Tony Anderson, Partner, discusses the new federal goverment regulations for home HVAC systems.
Effective January 1, 2015 all manufacturers of HVAC equipment can no longer manufacture 13 SEER equipment meaning that you can only buy a complete system with a 14 SEER or better rating. Commercial HVAC systems are not subject to this regulation.
The repair on any piece of equipment is a personal decision. For example if you are going to stay in your home for the next five years and your eight-year-old 13 SEER HVAC, which uses the phased-out R22 refrigerant, needed a new blower motor, you may want to do that repair. If you're only going to be there a year or two, for sure you'll want to repair it, rather than replace it. But if you are going to be there for the long haul (10-15 years), you may consider replacing it with a new14 SEER system that uses the new R410 refrigerant. You'll get many better features: these newer systems are quieter, they have better blower motors, and the the whole works (compressor, bearings, etc.) are built better with higher efficiencies.
People ask why are we doing this? It's just like your car. Every time you look at the gas mileage ratings on cars, it continues to get better and better. That didn't naturally happen; it's mandated by the government. Same thing in our industry. Heating and air conditioning equipment would have remained at an 8 SEER rating if something better hadn't been mandated. Just during my career, the industry has gone from an 8 SEER to 10, 12, 13 and now we are at 14 as the minimum. Check the yellow tags that come on your equipment to learn what the SEER rating is. These new regulations are good for the consumer because they mean lower utility bills, good for our industry because it forces continual innovation, and they are good for our environment because they consume less energy and deplete the ozone less while providing the same or better comfort level.
Something is not working quite right. All you know is that it's cold and your heat does not seem to be working as it should. Listed below are some common issues, their common causes, and tips on how you may be able to fix the problem yourself, before contacting a service technician for repair. This can save you time and money.
1. Filter-related Issues
Dirty filters are the most common cause of heating (and cooling!) problems because they restrict airflow. When the filter is clogged and the system can't "breathe," the heat exchanger will overheat and shut off too quickly, and your house won't warm up. It also causes the blower to run hard and for long periods of time, with little heat coming out, and could shorten its lifespan. Dirty filters also cause soot buildup in the system, reduces your system's efficiency (thus costing you more money to operate), and shortens its life. This is an easy solution: replace all filters. Be sure to check for the correct size (they are sold by size, not manufacturer). Get the highest-rated ones you can afford to get the best indoor air quality and performance. Important tip: When you replace the filters, make sure the arrows on the filter are pointing towards the furnace (away from you). Never try to skimp by vacuuming and re-using filters.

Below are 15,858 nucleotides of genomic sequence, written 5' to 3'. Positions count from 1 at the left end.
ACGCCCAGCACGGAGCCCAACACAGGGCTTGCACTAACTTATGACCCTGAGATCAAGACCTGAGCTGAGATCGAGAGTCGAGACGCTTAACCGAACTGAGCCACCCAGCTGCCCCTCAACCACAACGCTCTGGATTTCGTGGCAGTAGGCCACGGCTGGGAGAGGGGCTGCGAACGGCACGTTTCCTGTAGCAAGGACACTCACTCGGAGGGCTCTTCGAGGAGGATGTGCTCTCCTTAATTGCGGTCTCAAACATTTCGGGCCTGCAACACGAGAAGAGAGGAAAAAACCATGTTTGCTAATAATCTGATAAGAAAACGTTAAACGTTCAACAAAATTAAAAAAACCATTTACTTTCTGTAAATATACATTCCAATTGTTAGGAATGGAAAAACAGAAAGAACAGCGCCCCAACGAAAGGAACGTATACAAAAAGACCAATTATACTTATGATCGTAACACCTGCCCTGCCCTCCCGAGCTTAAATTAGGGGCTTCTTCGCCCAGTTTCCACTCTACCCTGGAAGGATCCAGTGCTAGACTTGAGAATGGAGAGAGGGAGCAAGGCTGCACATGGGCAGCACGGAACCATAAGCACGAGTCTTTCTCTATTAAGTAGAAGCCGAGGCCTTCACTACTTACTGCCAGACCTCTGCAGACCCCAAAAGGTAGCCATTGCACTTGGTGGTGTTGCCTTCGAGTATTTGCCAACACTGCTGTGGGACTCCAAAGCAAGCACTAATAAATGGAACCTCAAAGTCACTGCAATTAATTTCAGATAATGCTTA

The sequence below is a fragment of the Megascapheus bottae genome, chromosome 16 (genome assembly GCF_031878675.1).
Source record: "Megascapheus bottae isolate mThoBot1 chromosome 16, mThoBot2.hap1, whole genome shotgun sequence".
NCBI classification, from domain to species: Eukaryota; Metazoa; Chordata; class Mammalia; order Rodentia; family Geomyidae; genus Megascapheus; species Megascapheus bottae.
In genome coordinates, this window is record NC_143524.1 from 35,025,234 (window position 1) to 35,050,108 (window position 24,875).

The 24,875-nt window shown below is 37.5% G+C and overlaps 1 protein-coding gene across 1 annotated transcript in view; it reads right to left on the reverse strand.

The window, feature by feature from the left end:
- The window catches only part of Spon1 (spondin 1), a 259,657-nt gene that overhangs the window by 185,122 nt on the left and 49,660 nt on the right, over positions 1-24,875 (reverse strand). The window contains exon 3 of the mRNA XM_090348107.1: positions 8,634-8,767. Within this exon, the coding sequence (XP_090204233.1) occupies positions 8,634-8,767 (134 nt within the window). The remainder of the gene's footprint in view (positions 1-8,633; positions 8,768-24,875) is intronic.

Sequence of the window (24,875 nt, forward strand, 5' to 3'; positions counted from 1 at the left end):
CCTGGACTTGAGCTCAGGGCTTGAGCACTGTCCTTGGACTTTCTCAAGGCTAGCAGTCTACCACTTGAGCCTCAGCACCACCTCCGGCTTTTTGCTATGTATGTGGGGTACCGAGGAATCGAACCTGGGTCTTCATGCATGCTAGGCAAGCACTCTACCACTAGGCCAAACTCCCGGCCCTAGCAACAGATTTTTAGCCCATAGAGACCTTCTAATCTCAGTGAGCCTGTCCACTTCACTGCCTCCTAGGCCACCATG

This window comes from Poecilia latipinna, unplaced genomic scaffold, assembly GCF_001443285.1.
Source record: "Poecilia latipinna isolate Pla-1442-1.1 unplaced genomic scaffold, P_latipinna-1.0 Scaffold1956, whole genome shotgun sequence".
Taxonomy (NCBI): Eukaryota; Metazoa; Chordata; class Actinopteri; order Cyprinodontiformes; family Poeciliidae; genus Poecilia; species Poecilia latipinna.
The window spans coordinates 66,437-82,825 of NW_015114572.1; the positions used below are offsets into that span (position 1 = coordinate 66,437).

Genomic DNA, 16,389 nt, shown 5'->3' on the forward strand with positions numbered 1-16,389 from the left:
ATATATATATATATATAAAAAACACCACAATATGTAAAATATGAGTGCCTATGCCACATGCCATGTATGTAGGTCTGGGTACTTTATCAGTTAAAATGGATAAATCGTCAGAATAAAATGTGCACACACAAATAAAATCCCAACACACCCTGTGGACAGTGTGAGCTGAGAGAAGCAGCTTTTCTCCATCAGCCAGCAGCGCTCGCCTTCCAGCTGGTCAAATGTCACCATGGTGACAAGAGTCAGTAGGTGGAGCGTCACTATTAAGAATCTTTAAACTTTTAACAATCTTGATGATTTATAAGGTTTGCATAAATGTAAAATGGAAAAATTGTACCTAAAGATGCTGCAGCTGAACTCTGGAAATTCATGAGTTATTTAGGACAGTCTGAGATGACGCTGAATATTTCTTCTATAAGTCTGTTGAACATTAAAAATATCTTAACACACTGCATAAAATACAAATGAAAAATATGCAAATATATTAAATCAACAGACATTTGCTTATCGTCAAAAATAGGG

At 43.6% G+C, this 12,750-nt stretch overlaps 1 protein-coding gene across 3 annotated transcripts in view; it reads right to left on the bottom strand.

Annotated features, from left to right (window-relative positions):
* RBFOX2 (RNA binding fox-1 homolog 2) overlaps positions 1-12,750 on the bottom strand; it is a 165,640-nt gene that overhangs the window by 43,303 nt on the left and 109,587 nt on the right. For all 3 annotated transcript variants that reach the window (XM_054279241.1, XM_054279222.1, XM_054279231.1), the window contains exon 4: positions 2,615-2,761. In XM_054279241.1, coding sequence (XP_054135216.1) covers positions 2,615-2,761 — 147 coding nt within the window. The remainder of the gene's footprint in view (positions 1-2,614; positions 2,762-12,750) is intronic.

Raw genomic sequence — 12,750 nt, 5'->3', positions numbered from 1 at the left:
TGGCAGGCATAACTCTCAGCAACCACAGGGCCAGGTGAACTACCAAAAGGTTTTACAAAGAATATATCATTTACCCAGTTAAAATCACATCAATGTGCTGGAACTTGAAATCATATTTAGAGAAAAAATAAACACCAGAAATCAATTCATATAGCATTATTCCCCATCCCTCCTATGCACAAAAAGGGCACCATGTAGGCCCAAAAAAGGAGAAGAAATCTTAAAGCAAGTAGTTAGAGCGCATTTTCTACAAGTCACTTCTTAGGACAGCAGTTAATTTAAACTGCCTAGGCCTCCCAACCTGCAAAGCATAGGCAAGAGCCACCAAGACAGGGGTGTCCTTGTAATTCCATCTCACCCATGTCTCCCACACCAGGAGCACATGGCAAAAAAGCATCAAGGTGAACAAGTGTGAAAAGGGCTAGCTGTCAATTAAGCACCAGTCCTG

Listen for a whistling sound. This is a sign that the system is not getting enough air, due to a clogged filter or obstructed airflow. If you've already changed the filters and still hear the whistle, then there may be an obstruction elsewhere in the system. Check to make sure all the registers are open and unblocked.
2. Thermostat-related Issues
If the display on your thermostat is blank, it could be there is no power to the thermostat. A tripped circuit breaker or fuse could be the problem, possibly caused by a power outage, power surge, lightning strike, or storm. Reset the tripped circuit breaker or replace the fuse. Make sure all the wires going to the thermostat are connected and not loose. Useful tip: If you've lost your owner's manual for your thermostat, most major-brand manuals can be found on the web-just go to the manufacturer's web site.
Check that the thermostat is in heat mode. If it's a programmable thermostat, switch it to manual control and set it for 5 degrees above the room temperature, and wait to see if the heat cycles on. For programmable thermostats, check that it is set to the correct day and time (am or pm).